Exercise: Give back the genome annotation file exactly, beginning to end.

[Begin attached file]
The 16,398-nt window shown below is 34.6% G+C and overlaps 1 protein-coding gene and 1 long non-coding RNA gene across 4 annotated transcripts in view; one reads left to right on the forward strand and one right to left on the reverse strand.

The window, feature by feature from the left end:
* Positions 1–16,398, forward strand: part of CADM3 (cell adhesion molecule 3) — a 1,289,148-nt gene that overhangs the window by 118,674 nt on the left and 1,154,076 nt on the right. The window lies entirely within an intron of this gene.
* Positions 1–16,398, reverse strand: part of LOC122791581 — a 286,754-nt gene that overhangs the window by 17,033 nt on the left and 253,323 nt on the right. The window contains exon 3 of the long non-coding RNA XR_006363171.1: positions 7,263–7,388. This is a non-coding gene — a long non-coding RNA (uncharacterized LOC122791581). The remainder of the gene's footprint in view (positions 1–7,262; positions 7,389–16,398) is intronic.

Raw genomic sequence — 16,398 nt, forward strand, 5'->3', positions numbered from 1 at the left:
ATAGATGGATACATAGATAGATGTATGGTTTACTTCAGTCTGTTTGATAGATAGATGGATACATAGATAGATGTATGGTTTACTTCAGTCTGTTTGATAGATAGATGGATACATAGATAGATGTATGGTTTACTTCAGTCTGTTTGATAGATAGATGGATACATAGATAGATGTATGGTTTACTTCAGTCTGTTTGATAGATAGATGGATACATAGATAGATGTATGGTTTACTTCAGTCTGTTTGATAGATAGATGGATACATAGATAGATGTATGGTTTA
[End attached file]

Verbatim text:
The 16,398-nt window shown below is 34.6% G+C and overlaps 1 protein-coding gene and 1 long non-coding RNA gene across 4 annotated transcripts in view; one reads left to right on the forward strand and one right to left on the reverse strand.

The window, feature by feature from the left end:
* Positions 1–16,398, forward strand: part of CADM3 (cell adhesion molecule 3) — a 1,289,148-nt gene that overhangs the window by 118,674 nt on the left and 1,154,076 nt on the right. The window lies entirely within an intron of this gene.
* Positions 1–16,398, reverse strand: part of LOC122791581 — a 286,754-nt gene that overhangs the window by 17,033 nt on the left and 253,323 nt on the right. The window contains exon 3 of the long non-coding RNA XR_006363171.1: positions 7,263–7,388. This is a non-coding gene — a long non-coding RNA (uncharacterized LOC122791581). The remainder of the gene's footprint in view (positions 1–7,262; positions 7,389–16,398) is intronic.

Raw genomic sequence — 16,398 nt, forward strand, 5'->3', positions numbered from 1 at the left:
ATAGATGGATACATAGATAGATGTATGGTTTACTTCAGTCTGTTTGATAGATAGATGGATACATAGATAGATGTATGGTTTACTTCAGTCTGTTTGATAGATAGATGGATACATAGATAGATGTATGGTTTACTTCAGTCTGTTTGATAGATAGATGGATACATAGATAGATGTATGGTTTACTTCAGTCTGTTTGATAGATAGATGGATACATAGATAGATGTATGGTTTACTTCAGTCTGTTTGATAGATAGATGGATACATAGATAGATGTATGGTTTA